Chapter 13 Bankruptcy
In contrast to the relatively quick Chapter 7 process, Chapter 13 bankruptcy is a reorganization of a consumer’s finances that allows them to pay back something to creditors over a 3-5 year period based on their income for a family of their size. With the help of a bankruptcy attorney, Chapter 13 filers create a payment plan that allocates their disposable income to make a monthly, consolidated payment to creditors. We’re sure the reader would like to know: what constitutes disposable income? For purposes of bankruptcy, disposable income means what you have left over after subtracting allowed expenses from your gross earnings. Some expenses will be determined by your actual out-of-pocket costs; others will be set by national local standards as calculated by the IRS. The less disposable income you have, the lower the percentage of unsecured debts you pay back to creditors throughout the life of your Chapter 13 plan. At the end of the process, debts that remain outstanding are discharged.
What City and State Should I File for Bankruptcy In?
Last updated March 30, 2018. If you’re considering filing for bankruptcy, you might be confused on where you should file. Maybe you recently relocated to be closer to family or friends, were forced to move for a job or simply have ties to two locations. If you have connections to multiple places — or property…Read more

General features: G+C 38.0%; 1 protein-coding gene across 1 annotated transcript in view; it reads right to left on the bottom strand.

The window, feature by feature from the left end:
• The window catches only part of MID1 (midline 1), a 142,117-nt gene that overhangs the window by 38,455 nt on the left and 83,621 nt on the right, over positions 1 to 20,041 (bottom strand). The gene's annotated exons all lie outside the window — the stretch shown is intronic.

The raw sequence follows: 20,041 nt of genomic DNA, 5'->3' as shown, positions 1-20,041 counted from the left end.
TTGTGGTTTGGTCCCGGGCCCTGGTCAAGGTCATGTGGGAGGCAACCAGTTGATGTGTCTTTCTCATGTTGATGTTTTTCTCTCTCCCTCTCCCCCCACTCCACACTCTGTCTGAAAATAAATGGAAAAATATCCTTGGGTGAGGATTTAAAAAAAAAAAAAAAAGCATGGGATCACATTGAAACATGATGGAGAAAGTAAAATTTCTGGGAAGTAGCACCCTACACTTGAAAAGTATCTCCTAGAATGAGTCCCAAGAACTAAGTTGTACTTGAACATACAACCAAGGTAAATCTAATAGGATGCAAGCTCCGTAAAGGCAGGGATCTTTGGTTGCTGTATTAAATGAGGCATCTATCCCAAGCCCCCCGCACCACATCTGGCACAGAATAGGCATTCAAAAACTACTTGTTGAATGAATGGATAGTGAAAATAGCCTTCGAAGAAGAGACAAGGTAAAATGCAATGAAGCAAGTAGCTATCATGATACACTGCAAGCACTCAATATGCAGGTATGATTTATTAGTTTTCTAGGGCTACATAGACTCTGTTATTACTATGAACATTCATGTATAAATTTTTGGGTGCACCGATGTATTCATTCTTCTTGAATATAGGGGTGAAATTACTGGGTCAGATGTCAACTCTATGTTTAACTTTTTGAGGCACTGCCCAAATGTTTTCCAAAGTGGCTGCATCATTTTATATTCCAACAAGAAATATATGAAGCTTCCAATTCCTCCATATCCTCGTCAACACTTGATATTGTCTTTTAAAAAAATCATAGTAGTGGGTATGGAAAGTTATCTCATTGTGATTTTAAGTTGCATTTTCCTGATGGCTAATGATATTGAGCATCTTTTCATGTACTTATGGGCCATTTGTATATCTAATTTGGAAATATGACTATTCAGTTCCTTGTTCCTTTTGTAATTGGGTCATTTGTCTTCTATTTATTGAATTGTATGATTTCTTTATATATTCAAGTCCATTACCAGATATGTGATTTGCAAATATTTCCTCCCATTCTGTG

Does Texas Foreclosure Law Allow Deficiency Judgments?
Texas law allows lenders to pursue deficiency judgments after foreclosure A deficiency judgment arises when the proceeds from a foreclosure sale fail to satisfy the outstanding mortgage balance, and a lender wins a lawsuit seeking payment of the difference. The scenario looks like this – let’s say a home in Austin has a mortgage of…Read more
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Can I Be Denied a Job Because of Bankruptcy? It May Depend on Your Employer
Last updated Feb. 28, 2018. If you have a job, need to file bankruptcy, and are worried about getting fired because of it, you probably shouldn’t be. The U.S. Bankruptcy Code prevents employers from firing you just because you have filed for bankruptcy. However, if you are a job seeker, need to file bankruptcy, and…Read more
How Exemption Laws Work Inside and Outside of Bankruptcy
Exemption laws protect your property from creditors Inside of bankruptcy, exemption laws shield certain items of property from the bankruptcy trustee. Outside of bankruptcy, exemption laws protect your property from judgment creditors. The first rule to remember is that not all of your stuff is exempt. Each state and even the federal government have laws…Read more
Am I Protected by the Arizona Anti-Deficiency Statute?
Last updated Jan. 30, 2018. When most families purchase a home, they don’t envision ending up facing a foreclosure sale, but in states like Arizona where the housing market has been particularly hard hit, foreclosure is an all-too-common event. In cases where a home has plummeted in value, borrowers have two main concerns: I’m afraid…Read more
How Much Does It Cost to File Bankruptcy?
Everyone preparing to file for bankruptcy wants to know the cost. After all, bankruptcy usually comes at a time when money is tight. Below, we’ll talk about filing fees, attorney fees, the cost of filing on your own versus filing with an attorney, and what your expected total bankruptcy cost might be. Filing Fees and…Read more